British campaigner, writer, sustainability advisor and environmentalist Tony Juniper outlines why corporate responsibility is a trend you can’t ignore and the risks associated with not adopting an ethical approach to your business, speaking with the Capital Network’s Lelde Smits at The University of Cambridge in Cambridge, England.
Lelde Smits: Hello, I'm Lelde Smits for the Capital Network and joining me here in Cambridge, England is Tony Juniper, sustainability advisor and environmentalist, writer of “What’s Really Happening to Our Planet?” And we’re asking Tony today firstly, why is corporate responsibility a trend that executives and individuals can no longer afford to ignore?
Tony Juniper: The days of irresponsible business are coming to a rapid end. The reason for that is very simple: the world is changing rapidly. Not only is there climate change but there is the resource depletion that’s taking place across the world. And then also the degradation of ecosystems, never mind all the social impacts that come with this.
People are no longer tolerating these kinds of impacts being caused by business without trying to take some kind of remedial action, and expectations are changing. Business to business expectations are changing, government regulations are altering, and, of course, consumers are choosing businesses that are behaving in what they would regard as a good way.
Lelde Smits: For executives and corporates that want to be responsible, what are your top tips in order to gain corporate responsibility for their companies and organisations?
Tony Juniper: I think any organization in the private sector, it has a range of impacts in the wild, whether they're positive or negative and the first step really is to understand what those are. And rather than trying to brush under the carpet, the possible deforestation that’s in the supply chain, the pollution that’s coming out of an industrial pipe, the impacts on local communities that are being caused.
These need to be embraced, understood and then a discussion beginning with stakeholders to work out the way forward in being able to minimize those impacts at the same time as bringing the maximum on the positive side of the equation, whether that’s jobs or providing people with decent food or accommodation or whatever else it happens to be. But the first thing really is, let’s understand what the impacts are. For too long a lot of organisations have simply tried to deny them.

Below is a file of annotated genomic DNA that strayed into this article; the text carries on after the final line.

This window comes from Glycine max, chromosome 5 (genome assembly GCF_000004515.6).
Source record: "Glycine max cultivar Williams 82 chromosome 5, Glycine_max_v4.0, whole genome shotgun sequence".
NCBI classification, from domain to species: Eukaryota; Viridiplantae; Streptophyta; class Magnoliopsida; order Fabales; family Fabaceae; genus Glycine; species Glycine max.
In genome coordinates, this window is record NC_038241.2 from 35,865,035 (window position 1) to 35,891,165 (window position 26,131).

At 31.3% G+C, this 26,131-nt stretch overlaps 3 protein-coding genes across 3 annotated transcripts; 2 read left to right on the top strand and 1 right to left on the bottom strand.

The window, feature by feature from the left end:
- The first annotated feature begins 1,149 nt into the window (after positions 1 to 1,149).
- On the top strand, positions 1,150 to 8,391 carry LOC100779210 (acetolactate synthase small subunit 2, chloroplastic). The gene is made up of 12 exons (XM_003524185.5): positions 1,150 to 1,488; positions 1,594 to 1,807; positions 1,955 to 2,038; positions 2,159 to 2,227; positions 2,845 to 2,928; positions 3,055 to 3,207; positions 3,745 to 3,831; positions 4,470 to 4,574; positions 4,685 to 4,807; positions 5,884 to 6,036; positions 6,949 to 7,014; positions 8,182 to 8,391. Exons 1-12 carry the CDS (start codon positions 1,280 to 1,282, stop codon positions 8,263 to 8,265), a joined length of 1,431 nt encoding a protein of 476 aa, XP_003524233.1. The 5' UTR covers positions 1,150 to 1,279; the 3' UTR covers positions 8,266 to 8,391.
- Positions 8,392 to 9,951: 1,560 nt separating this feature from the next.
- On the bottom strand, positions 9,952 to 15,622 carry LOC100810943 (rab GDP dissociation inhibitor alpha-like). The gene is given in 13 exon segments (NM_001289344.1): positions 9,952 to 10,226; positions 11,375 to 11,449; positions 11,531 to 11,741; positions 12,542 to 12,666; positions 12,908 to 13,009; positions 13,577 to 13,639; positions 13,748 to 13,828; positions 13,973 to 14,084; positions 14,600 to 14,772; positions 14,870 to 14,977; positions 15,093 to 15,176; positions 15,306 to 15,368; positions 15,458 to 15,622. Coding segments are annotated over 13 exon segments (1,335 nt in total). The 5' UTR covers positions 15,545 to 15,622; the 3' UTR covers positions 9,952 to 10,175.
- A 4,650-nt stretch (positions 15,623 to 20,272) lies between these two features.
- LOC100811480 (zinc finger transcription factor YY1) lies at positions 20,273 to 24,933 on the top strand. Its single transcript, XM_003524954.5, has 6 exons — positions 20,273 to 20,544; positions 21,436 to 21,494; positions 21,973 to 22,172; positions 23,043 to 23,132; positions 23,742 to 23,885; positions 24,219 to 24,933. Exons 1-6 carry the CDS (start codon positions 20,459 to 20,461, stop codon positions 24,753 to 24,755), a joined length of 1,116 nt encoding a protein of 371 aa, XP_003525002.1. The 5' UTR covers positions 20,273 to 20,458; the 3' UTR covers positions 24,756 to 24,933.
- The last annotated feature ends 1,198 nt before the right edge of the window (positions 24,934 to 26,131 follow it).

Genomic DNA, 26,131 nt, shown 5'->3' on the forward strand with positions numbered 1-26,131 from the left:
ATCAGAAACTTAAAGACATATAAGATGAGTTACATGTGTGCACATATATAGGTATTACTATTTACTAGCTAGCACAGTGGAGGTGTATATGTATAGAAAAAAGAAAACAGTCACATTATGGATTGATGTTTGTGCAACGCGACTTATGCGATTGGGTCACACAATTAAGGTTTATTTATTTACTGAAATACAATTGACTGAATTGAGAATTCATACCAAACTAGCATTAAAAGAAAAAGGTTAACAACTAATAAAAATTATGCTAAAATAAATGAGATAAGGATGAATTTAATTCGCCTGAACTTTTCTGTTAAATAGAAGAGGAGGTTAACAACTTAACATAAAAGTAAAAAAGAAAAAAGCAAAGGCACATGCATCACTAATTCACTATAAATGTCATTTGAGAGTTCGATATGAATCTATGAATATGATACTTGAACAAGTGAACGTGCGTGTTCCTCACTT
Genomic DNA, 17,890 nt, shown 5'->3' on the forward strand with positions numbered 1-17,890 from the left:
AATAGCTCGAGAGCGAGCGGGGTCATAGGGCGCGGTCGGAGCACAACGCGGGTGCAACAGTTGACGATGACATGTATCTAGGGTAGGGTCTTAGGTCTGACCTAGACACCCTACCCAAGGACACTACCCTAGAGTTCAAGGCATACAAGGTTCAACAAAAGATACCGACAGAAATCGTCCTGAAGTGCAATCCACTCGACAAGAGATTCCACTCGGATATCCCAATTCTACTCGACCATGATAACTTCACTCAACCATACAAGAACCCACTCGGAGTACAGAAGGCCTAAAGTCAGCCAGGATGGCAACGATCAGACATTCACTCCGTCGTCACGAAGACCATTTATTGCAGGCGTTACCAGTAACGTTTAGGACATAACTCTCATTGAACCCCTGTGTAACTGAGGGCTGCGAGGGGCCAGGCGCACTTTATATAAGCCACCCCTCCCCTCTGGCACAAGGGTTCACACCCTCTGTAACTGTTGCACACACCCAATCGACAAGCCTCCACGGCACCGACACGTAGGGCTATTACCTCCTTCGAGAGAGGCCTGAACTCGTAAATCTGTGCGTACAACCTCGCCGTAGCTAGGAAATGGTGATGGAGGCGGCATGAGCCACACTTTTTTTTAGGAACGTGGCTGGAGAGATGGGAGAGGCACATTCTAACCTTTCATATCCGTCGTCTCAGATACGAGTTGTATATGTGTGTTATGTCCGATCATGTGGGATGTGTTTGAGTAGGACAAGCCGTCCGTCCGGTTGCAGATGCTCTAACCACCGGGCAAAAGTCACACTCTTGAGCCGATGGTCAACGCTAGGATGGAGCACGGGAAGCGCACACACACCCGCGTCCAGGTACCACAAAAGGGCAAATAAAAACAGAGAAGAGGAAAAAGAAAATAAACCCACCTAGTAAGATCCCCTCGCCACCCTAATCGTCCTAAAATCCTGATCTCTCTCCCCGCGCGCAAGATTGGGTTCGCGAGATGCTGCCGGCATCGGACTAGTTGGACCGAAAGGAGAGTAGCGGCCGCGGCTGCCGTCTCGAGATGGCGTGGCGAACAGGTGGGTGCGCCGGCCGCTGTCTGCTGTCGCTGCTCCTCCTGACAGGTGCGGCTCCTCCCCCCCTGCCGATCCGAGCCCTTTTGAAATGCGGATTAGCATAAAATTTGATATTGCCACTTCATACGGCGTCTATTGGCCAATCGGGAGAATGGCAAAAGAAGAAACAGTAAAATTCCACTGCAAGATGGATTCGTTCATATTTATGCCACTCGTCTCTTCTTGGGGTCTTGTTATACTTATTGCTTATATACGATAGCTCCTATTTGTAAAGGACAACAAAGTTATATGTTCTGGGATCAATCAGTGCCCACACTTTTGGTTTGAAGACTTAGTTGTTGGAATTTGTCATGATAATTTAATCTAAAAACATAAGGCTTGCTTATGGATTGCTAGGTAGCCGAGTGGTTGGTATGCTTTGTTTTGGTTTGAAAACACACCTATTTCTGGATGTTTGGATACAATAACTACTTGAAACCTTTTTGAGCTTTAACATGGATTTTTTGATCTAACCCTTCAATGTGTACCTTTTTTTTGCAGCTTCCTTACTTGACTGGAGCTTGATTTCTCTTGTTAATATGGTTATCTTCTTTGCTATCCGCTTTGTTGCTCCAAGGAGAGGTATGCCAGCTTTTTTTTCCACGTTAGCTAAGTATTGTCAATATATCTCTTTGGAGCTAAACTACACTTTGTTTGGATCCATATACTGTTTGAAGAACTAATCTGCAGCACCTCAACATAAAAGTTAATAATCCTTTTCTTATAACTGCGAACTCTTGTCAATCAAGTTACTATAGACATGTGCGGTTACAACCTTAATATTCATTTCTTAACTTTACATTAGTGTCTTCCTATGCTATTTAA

Lelde Smits: Finally Tony, what are the risks of not being responsible as a corporate and perhaps can you give us some examples of organisations that are doing a really good job and are leading in the field of corporate responsibility.
Tony Juniper: There’s a whole constellation of risks emerging around this new desire for responsible business from different stakeholders. So one level of risk, of course, is seen in changing government regulations so in this part of the world we've recently had announcements from European countries saying that the end of the internal combustion engine is coming. People didn’t expect that, we’re now moving towards electric vehicles and so if you have a supply chain and manufacturing that is built around diesel and petrol engines, that is now a massive business shift that is coming. But it’s down to irresponsible behaviours including companies lying about their emissions. That has led to this massive shift.
And then, of course, you have changing expectations between companies. So if you’re producing palm oil on an area that’s been deforested, you may find that there is no market for that. As all these things are combining in different ways, of course, all of it made much more of a risky environment by the instant transparency of social media. There’s no longer possible to say one thing and do another, and this is now the reality facing many businesses. Unfortunately, some have still not spotted it.
There are now many examples of companies having understood this new reality and trying to respond, including some really global organisations like Unilever (NYSE:UL) for example, as a consumer goods company. They do Marmite, they do Ryvita, they do margarines, they do soap, they do toothpastes – all these different products they’ve now tried to align with this new need to be looking at the environment from a long-term point of view, taking a strategic perspective on that and trying to reduce the environmental impact across the board. And that company said it’s going to half its environmental impact through looking at all of these brands and working with consumers to be able to lead to different impacts not only coming from the product but also the use of the product. This is really quite leading behaviour and others are beginning to do the same thing.
Lelde Smits: Tony Juniper, thank you so much for your insights today in Cambridge.
Tony Juniper: Great pleasure, very nice to meet you.